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Human trials begin for low-cost COVID-19 vaccine that could help extend global manufacturing access

The vaccine is the result of a partnership between the University of Texas at Austin, the Icahn School of Medicine at Mount Sinai in New York and global partners.

AUSTIN, Texas — A vaccine that recently entered human trials in Vietnam and Thailand and is slated for a clinical study in Brazil could prove key to boosting global vaccination efforts through affordable vaccine manufacturing in countries currently dependent on imported vaccines.

The vaccine, NDV-HXP-S, is the result of a partnership between the University of Texas at Austin, the Icahn School of Medicine at Mount Sinai in New York and global partners, according to UT

The vaccine can be stored at 2 to 8 degrees Celsius and is made in eggs, a method also used for flu vaccine manufacturing, meaning the manufacturing capacity already exists in the countries involved with trials. The vaccine uses a highly stabilized spike coronavirus protein, HexaPro, which was engineered by three faculty labs at UT. Hexapro was found in earlier research to be promising for use in robust vaccines, UT said.

Other COVID-19 vaccines also use stabilized proteins, but NDV-HXP-S is HexaPro's first use in a vaccine in human trials.

"My team and I are thrilled that our second-generation stabilized spike protein is part of this vaccine," said Jason McLellan, an associate professor of molecular biosciences who co-developed HexaPro, having previously helped develop the spike protein in use in all of the COVID-19 vaccines U.S. residents are receiving. "Our hope is that the vaccine will be safe, efficacious and affordable, allowing more people around the world to have protection against COVID-19."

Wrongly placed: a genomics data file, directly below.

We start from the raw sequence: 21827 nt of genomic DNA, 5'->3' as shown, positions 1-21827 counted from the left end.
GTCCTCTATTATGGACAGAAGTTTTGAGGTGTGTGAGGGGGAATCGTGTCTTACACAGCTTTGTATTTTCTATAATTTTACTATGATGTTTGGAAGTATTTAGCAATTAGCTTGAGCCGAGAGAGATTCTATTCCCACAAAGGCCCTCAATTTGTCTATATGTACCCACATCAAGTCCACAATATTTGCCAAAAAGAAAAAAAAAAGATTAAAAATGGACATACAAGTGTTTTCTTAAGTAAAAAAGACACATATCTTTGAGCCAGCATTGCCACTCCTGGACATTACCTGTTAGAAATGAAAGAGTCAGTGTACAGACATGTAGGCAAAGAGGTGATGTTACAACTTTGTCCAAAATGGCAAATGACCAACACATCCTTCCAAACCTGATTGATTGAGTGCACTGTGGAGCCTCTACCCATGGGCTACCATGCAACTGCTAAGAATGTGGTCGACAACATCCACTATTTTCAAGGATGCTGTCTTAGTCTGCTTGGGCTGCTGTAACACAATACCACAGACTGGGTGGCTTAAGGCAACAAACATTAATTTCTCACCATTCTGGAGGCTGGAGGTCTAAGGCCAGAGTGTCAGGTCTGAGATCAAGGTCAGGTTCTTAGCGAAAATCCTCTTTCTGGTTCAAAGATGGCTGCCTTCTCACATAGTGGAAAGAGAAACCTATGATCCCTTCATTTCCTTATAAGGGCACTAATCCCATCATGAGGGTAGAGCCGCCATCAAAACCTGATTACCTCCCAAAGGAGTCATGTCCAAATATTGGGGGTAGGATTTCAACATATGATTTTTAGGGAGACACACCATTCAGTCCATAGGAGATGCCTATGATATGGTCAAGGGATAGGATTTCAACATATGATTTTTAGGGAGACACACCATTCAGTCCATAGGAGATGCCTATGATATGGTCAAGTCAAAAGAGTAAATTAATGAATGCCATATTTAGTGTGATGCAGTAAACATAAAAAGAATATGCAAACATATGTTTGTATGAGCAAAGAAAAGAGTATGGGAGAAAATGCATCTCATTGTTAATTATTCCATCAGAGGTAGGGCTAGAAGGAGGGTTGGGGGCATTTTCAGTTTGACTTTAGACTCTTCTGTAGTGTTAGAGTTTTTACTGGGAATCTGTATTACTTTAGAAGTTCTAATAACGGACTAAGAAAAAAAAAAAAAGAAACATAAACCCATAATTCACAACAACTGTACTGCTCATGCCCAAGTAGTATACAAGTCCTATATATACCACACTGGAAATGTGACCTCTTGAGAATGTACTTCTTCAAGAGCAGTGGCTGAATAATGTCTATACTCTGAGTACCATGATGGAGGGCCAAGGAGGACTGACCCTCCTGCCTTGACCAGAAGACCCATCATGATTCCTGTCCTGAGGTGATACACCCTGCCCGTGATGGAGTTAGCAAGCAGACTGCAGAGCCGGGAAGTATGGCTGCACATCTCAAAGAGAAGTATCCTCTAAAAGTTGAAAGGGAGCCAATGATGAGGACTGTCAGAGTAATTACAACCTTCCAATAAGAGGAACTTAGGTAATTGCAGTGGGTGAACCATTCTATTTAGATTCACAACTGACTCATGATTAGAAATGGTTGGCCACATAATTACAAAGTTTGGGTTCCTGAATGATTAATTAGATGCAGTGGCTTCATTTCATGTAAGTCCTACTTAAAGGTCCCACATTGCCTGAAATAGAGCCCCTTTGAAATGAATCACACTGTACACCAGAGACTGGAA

NDV-HXP-S is produced using the same method that has been used for flu vaccines since the 1950s. According to UT, it is a faster, cheaper and less complicated method than those used to produce several leading COVID-19 vaccines. The vaccine is also stable at regular refrigerator temperatures (2-8 degrees Celsius) for weeks, unlike leading mRNA vaccines, which need a much lower temperature.

"We are witnessing unprecedented disparities in COVID-19 vaccine access around the world," said Ilya Finkelstein, an associate professor in the Department of Molecular Biosciences and a collaborator on the technology. "We designed HexaPro to be a more stable antigen. In cell culture, this translated to a more than tenfold increased yield relative to the first-generation spike constructs used in current vaccines. If this holds for NDV-HXP-S, HexaPro will bring us a step closer towards addressing the wide disparity in vaccine access."

Learn more about the vaccine.

WATCH: UT Austin researcher gets COVID-19 vaccine he helped develop


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